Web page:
A recent tweet has been going viral, and for a good reason. Women with chronic pain are not often warned enough about how different heart attacks can be for them specifically. The Tweet was sent out by a nurse who had suffered a heart attack herself and merely thought for weeks that her symptoms were just being caused by some kind of muscle strain.
“I want to warn women, our heart attacks feel different. Last Sunday, I had a heart attack. I had a 95% block in my left anterior descending artery. I’m alive because I called 911. I never had chest pain. It wasn’t what you read in pamphlets. I had it off & on for weeks.”
I want to warn women our heart attacks feel different. Last Sunday I had a heart attack. I had a 95% block in my left anterior descending artery. I’m alive because I called 911. I never had chest pain. It wasn’t what you read in pamphlets. I had it off & on for weeks.
— gwheezie (@geewheezie) December 9, 2018
On her thread, she noted that her pain actually ran across her upper back, shoulder blades, and down both arms. She had spent the week helping a neighbor clean out her barn, and so just assumed she had overdone herself. While she did take some Motrin and tried a warm compress, the pain in her back was not going away. Luckily, when things got worse, she called 911 in the nick of time.
I was lucky, I had no idea what hospital to go to, the female medics who picked me up took me to a hospital that does cardiac caths, i had 4 stents placed an hour after I got to the er. That was Sunday. I was discharged thurs & at my daughters house & back to tweeting.
— gwheezie (@geewheezie) December 9, 2018
After 4 stents and a little time in the hospital to recover, she was able to make it home and back to normal for the most part, but her story is one we need to share. You don’t always have chest pain when you’re having a heart attack/suffering from a heart issue. Some of the more common signs are not the most obvious. Had she not woke up drenched in sweat and vomiting, she would have lost her life that night.
One of the sad things is that women with chronic pain who end up with these kinds of symptoms are not going to think much of them. They are going to, as Patricia Thom who replied to this Twitter thread noted she would herself most likely have just chalked that kind of back/shoulder pain up as fibromyalgia (which is something she suffers from) and suffered through it. Who knows how many women end up doing just that.
Thank you!! I had no idea. For me. I have Fibromyalgia, nerve damage and Costochondritis. If I’d had your symptoms, I probably would’ve figured it’s just typical pain. I’ll have to pay closer attention!
— Patricia Thom (@PatriciaThom10) December 10, 2018
And many people who suffer with chronic pain mistake the common signs of a heart attack with day-to-day pain. Some of the replies to this thread were quite concerning, to say the least. People from all over were touching on their similar experiences and to be completely honest it is quite terrifying.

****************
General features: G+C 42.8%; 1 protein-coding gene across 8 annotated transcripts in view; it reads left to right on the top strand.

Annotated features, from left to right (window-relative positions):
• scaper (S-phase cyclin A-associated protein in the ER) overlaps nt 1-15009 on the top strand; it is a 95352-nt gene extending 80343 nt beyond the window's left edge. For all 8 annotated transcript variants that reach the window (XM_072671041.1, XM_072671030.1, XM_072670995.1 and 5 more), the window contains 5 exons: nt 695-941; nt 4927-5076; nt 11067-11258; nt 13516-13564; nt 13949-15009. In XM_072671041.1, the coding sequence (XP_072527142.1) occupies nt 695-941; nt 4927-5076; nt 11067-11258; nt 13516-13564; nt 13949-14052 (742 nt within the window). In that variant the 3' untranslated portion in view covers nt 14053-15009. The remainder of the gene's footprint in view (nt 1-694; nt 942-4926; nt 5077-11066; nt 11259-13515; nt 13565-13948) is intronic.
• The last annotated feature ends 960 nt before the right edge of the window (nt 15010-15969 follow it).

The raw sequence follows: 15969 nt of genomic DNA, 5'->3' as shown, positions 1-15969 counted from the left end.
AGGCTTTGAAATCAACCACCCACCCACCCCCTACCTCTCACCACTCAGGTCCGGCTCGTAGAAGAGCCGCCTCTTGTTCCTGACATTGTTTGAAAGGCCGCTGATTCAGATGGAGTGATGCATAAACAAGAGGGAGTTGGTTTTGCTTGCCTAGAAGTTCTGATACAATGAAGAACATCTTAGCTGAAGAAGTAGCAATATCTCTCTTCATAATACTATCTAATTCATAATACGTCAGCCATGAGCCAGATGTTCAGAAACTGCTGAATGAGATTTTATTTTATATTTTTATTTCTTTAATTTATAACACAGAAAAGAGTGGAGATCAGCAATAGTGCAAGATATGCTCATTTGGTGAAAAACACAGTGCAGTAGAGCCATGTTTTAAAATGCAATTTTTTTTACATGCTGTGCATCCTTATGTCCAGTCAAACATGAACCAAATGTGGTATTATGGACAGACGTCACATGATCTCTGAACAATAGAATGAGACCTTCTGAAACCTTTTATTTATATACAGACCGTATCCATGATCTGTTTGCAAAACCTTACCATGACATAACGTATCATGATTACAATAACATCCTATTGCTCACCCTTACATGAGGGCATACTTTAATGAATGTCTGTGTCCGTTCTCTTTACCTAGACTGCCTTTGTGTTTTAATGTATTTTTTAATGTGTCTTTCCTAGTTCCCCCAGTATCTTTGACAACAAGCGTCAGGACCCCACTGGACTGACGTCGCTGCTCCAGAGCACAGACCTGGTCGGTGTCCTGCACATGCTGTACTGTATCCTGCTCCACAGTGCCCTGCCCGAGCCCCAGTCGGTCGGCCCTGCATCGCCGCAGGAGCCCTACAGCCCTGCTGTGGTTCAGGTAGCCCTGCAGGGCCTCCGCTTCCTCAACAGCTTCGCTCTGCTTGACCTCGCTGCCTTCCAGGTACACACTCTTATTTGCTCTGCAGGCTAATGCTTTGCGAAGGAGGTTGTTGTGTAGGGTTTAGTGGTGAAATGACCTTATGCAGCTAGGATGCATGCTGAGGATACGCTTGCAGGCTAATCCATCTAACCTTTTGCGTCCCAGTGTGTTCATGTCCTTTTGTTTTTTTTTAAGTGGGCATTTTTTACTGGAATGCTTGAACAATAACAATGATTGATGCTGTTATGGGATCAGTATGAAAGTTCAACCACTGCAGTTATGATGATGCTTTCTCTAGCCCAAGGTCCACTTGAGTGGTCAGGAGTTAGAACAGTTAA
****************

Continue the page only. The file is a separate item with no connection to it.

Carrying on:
Same! 44 years old. The shoulder blade pain absolutely did not register as a heart attack. It wasn’t until I was in so much pain that I was gasping for air that I finally went to the ER. I was rushed in for surgery 10 minutes after the EKG was hooked up to me.
— MeemawKateDates (@KateMeemaw) December 10, 2018
My CPR instructor said one time she’d responded to a call for a woman with extreme pain in her pinky finger – that was her only symptom and she was having a massive heart attack at the time 😭 thank you for sharing!
— Madison Henline (@MadisonHenline) December 10, 2018
I’ve had multiple M.I.s, they do NOT look like what is depicted on TV or in the movies. Especially for women.
I was uncomfortable/queasy, but had zero pain. Women are notorious for ignoring their body’s signals. I was lucky to be with a nurse friend who tricked me into the E.R.
— ✌️Anne T. Social 🕊️ (@AnneTSocial) December 10, 2018
I suffer from chronic migraines with aura, so weird out of place pains comes with the territory. In fall of 2016 my migraine pattern changed, a simple ekg is what tipped them off, follow up testing confirmed I had a heart attack and I thought it was a migraine.
— UnidentifiedBrunette (@NonBlondeGirl) December 10, 2018
(Please keep in mind you may get some and not others, or you may end up with them all. It is important to see a doctor when you suspect something may be wrong within your body.)
Pressure/squeezing in the center of your chest.
Pain in one or both arms and the back, neck, or stomach.
Shortness of breath (with or without chest issues)
Breaking out in a cold sweat.
Being lightheaded or overly nauseous/vomiting.
A lot of women who end up having heart attacks just think they have the flu or some kind of sickness. For some reason, we tend to really underplay the things we’re feeling, and that is a big issue. Heart attacks are quite common in the world today and take far more lives than they should, don’t let yours be one of them.
While those symptoms might not seem like much, how you respond to them could mean life or death. If you suffer from chronic pain, it is even more important that you do not ignore the signs before you as they could truly end up being much worse than you think.